© Brea Souders at East Photographic

Except there is evidence that children in care have worse physical and mental health than those who are not. A small study in Surrey, in south-east England, published in 2004, found that the healthcare needs of children in care were not only higher, but also often unmet or poorly managed. As a group, the children in care seemed in particular to have a lot of asthma, developmental delays and emotional and behavioural problems.

But for all the efforts, there is a lack of data. In the Surrey sample, one-third of children had not had a health assessment in the past 12 months, while the information that’s gathered during assessments that do happen is rather limited, according to Áine. “What is the actual health status of children in care and care leavers? We don’t know.”

Statutory guidelines for promoting the health and wellbeing of children in care are framed in terms of ‘corporate parenting’ – the duties and responsibilities of the state to the child – and acknowledge the greater significance of health issues, particularly mental health, for children in care. The stated aim is to put the child at the centre of the process, getting their consent and making sure they understand what is going on in terms of their healthcare. In practice, there are still challenges in linking up local authorities’ services with the NHS.

In her research, therefore, Áine is collating what data there is from health assessments and doing as much to understand it as possible. She’s exploring which factors make a young person more or less likely to consent to a health assessment. She’s also looking at whether the forms that are used could be tailored to the children more, and what their experience of healthcare is actually like. It’s vital work, because these experiences influence what happens to people’s health after they leave care as well.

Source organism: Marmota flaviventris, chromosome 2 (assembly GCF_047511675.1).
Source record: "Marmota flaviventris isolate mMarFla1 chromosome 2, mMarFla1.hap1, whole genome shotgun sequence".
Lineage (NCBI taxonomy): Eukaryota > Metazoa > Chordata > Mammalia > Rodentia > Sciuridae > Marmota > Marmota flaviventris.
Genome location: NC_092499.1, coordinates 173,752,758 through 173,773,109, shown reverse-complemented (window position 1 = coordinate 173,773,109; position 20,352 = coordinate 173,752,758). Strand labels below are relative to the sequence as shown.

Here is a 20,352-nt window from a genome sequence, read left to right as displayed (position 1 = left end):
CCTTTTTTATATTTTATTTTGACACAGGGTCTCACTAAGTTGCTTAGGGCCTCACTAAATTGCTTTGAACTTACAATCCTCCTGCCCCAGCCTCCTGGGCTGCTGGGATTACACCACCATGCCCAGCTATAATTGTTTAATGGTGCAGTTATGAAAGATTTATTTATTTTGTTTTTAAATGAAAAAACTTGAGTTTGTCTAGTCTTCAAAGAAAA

A three-year project on the healthcare needs of older adolescents in care and care leavers of all ages is due to report this summer. Jakeb Braden, a health development worker at the Care Leavers’ Association, which has led the work, says its results will show that not enough is being done in terms of care support, and suggests it may be necessary to make care leavers a higher priority within the healthcare system.

“There needs to be support for everyone to do what they want with their lives. And underpinning all that is mental health. If you’re depressed, anxious and isolated, that’s not going to happen.”

It’s understandable that mental health is a priority – anyone who experiences trauma from an early age is likely to need support as they grow up, although a lack of resources means not everyone does receive help. But the focus on mental health may mean that physical health needs have been inadvertently underestimated or overlooked.

Jakeb says people are usually at their most vulnerable when they transition from care to independent living. Unless you stay in foster care or education, state care ends when you reach 18. But if the state is acting as a parent to young people in care, is it right that it just stops at a certain point?

Not having a go-to person to talk to often leads to problems with eye care and dentistry, he explains. “People can’t afford to go, or don’t know how to get a dentist appointment.” A lot of younger care leavers end up at A&E for minor problems like flu, he adds, because they don’t know when to go to their GP for help, or even how to register with one.

“There’s growing recognition that the state is a corporate parent and these parenting duties should last a lifetime,” he says. “Parenting never stops."